Minor in Forensic Studies
The Forensic Studies Minor is a new, non-science minor offered by the Justice Studies Department and the Forensic Science Major. The Minor is primarily designed for students interested in crime scene investigation, and its purpose is to provide formal training for students wishing to enter the profession. Topics include evaluation, documentation, and preservation of physical evidence; the requirements of the forensic laboratory; forensic analytical processes and methods; limitations of physical evidence; scientific thinking; and probative value of evidence in court. The Minor allows students to take courses in their area of interest (Forensic Science) without the heavy chemistry and biology course load of the major.
Note: Students interested in working in a crime lab should MAJOR in FORENSIC SCIENCE.
ADVANTAGES TO MINOR
Forensic Science is an applied science, and as such has broad application in many fields. The Minor in Forensic Studies has practical applications in the areas of law, law enforcement, engineering, computer science, accounting, chemistry, biology, nursing, medicine, psychology, anthropology, and photography. The Minor provides a potentially useful credential for students pursuing careers or scholarship in all of these fields. A few examples: Anthropology majors could use their Forensic Studies training when excavating clandestine gravesites and documenting human remains; Justice Studies majors could apply their Forensic Studies training when evaluating physical evidence in police work and court rooms; and Nursing majors with a Minor in Forensic Studies could use the credential in the fairly modern field of Forensic Nursing, in which nurses play a major role documenting injuries and collecting forensic evidence in hospitals.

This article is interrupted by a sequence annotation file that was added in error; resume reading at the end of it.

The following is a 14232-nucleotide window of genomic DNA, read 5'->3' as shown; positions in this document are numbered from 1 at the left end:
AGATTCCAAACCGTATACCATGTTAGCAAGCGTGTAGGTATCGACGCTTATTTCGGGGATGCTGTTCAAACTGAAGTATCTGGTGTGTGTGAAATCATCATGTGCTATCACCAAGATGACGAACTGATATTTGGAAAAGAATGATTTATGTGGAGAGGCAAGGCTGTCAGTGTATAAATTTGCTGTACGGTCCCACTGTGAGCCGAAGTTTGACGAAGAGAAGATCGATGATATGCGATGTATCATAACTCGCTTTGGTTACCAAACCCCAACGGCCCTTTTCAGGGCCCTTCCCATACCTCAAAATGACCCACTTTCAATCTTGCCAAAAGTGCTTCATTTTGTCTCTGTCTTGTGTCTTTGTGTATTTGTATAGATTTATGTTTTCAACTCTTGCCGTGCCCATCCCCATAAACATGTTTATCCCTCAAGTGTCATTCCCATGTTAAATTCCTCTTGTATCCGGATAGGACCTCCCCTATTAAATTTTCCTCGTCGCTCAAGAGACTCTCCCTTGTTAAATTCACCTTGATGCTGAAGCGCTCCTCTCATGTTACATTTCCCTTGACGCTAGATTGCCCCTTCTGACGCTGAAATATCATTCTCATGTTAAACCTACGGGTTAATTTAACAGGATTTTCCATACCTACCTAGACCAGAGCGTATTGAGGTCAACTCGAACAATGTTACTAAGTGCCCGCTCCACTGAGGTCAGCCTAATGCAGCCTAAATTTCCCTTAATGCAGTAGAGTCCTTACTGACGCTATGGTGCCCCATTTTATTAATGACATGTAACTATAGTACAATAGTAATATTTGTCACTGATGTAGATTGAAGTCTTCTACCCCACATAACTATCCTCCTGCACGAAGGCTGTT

CURRICULUM & REQUIREMENTS
|FS 11 Survey of Forensic Science||3 units|
|FS 161 Crime Scene Investigation||3 units|
|2 Substantive Elective Courses (see list)||6 units|
|FS 162 Forensic Science Applications||3 units|
In selecting substantive electives, students are encouraged to select courses that also fulfill other university requirements. Students are responsible for meeting or getting waived (by instructor) any necessary pre-requisites for each substantive elective course. The Minor should not delay graduation. Proper planning and advising will ensure that students graduate when intended. Students are highly encouraged to see the Minor Coordinator for advising during posted office hours.
- FS 160: Special Topics in Forensic Science, 1-5 UNITS
- FS 163: Fingerprint Science, 3 UNITS
- FS 164: Crime Scene and Evidence Photography, 3 UNITS
- FS 165: Forensic Biometrics, 3 UNITS
- JS 143: Criminal Evidence and Procedure, 3 UNITS
- *JS 185: Special Topics in Justice Studies, 3 UNITS
- PHIL 133: Ethics in Science, 3 UNITS (GE:V)
- PHIL 160: Philosophy of Science, 3 UNITS (GE: R)
- PHOT 110: Black and White Photography, 3 UNITS
- ENT 106: Forensic Entomology, 3 UNITS
- ANTH 157: Forensic Anthropology, 3 UNITS
- PSYC 110: Abnormal Psychology, 3 UNITS
- PSYC 129: Neuroscience, 3 UNITS
- PSYC 153: Psychology in the Courtroom, 3 UNITS
If you are interested in declaring a Minor in Forensic Studies or if you have any questions, contact Minor Coordinator Mary Juno firstname.lastname@example.org, MacQuarrie Hall 511.
To Declare the Minor
Fill out the appropriate change of minor form (<90 or >90 units) and turn that in with supporting documents to the Minor Coordinator.
To Apply for Graduation with the FS Minor
Fill out the FS Minor Grad form and turn it in to the Minor Coordinator.